The marriage between jazz and tango was virtually unheard of 30 years ago — until pianist Pablo Ziegler burst onto the music scene, seamlessly combining the sultry tango rhythms with the energetic spontaneity of jazz.
At 8 p.m. Friday, Jan. 18, the Pablo Ziegler Quintet for New Tango — joined by special guest Claudia Acuña — will present a special one-night-only concert as part of the Edison Theatre OVATIONS! Series.
Born in Buenos Aires, Argentina, Ziegler began performing classical repertoire at 14 but was also influenced by bebop, dixieland and tango, with which he became acquainted through his father, a violinist.
In the 1960s, he formed the Pablo Ziegler Trio, which performed jazz arrangements of classical music, but in 1978, Ziegler joined Astor Piazzolla’s famous New Tango Quintet. Over the next 10 years, he would perform throughout Europe, Japan and North America, until Piazzolla’s failing health forced the group to disband.
In 1990, Ziegler launched his own Quartet for New Tango. The group blended classic tango rhythms with jazz improvisations — something that previously had not been part of the tango lexicon. In 1991, Ziegler’s Quartet released its debut album, “La Conexion Porteña,” and Ziegler also recorded Piazzolla’s works with the Buenos Aires Philharmonic Orchestra. In 1994, Ziegler expanded the group into a quintet, which has since toured extensively worldwide.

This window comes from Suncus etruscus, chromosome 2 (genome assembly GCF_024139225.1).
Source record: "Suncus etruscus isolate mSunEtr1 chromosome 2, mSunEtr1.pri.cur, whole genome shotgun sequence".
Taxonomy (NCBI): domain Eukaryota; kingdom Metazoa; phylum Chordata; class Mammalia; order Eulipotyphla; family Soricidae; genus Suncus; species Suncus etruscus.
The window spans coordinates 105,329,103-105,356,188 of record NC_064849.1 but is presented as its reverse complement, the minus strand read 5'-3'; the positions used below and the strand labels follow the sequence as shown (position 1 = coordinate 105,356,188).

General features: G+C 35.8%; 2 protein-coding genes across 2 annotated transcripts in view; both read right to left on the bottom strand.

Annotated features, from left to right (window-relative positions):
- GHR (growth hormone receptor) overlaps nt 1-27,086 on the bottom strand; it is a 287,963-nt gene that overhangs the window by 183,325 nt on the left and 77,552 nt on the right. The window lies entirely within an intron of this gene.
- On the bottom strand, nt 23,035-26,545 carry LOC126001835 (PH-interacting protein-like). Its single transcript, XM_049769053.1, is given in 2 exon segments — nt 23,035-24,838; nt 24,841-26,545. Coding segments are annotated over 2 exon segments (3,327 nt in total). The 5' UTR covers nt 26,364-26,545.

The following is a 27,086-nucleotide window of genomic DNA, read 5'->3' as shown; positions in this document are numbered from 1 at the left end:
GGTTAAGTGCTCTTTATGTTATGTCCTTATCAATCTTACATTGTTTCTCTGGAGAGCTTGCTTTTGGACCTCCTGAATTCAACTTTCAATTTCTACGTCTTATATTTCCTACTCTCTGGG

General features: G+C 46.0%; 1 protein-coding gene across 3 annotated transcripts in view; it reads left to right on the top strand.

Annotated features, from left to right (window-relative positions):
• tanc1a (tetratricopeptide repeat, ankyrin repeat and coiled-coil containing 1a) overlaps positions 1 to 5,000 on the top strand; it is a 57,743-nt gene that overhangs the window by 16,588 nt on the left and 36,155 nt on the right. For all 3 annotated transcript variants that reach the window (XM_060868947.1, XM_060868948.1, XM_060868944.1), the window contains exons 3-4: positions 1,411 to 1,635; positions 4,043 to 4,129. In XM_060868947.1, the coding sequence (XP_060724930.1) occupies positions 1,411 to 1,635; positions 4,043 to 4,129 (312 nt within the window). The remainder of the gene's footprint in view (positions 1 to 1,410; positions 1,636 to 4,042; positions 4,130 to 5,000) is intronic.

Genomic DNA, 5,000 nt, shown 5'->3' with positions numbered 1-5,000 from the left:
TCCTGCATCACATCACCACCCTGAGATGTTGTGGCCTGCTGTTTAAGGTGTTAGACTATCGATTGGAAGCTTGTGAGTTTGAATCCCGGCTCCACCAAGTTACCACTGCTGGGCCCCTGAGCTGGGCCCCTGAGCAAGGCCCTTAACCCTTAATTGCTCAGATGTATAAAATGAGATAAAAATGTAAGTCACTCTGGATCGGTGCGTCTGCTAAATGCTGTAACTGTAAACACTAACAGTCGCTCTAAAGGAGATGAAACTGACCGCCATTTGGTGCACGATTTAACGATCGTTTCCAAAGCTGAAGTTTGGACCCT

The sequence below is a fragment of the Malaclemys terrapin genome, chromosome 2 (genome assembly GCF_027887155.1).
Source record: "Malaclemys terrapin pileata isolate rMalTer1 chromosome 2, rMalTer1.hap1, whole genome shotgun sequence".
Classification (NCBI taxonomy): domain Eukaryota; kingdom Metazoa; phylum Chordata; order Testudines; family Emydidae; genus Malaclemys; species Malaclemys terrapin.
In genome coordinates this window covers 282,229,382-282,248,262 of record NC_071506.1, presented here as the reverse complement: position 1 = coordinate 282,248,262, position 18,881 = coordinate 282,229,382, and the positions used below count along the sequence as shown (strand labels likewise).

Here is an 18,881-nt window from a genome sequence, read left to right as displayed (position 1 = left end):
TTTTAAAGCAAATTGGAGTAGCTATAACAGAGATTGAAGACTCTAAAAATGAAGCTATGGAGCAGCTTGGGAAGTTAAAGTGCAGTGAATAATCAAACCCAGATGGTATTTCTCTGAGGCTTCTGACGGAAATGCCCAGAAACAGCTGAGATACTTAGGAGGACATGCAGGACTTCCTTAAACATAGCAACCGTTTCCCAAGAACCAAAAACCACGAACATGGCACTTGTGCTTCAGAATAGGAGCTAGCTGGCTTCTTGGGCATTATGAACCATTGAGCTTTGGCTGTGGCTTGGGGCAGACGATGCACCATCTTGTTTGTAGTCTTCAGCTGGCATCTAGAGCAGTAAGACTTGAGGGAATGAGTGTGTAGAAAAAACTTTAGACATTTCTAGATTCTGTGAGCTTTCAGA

Acuña was born in Santiago, Chile, and raised in Concepcion, where her early influences included Chilean music pioneers Violeta Parra and Victor Jara as well as American singers Frank Sinatra, Erroll Garner and Sarah Vaughan. In 1991, she returned to Santiago and made a name for herself on the local jazz scene, sitting in with visiting musicians such as Wynton Marsalis, Michel Petrucciani, Joe Lovano and Danilo Perez.
In 1995, Acuña moved to New York City and became a fixture at local jam sessions, performing with pianist Harry Whitaker, guitarist Ron Affif and pianist Jason Lindner, who remains her closest collaborator.
In 2000, she released her acclaimed debut, “Wind from the South,” followed by “Rhythm of Life” (2002) and “Luna” (2004). Acuña has recorded, toured and performed with artists such as Tom Harrell, Billy Childs and George Benson.
In addition to her music, Acuña currently serves as a spokeswoman for World Vision Chile, an international relief and development organization.
Tickets, available at the Edison Theatre Box Office and through all MetroTix outlets, are $30 each; $25 for seniors and Washington University faculty and staff; and $18 for students and children. For more information, call 935-6543 or email Edison@wustl.edu.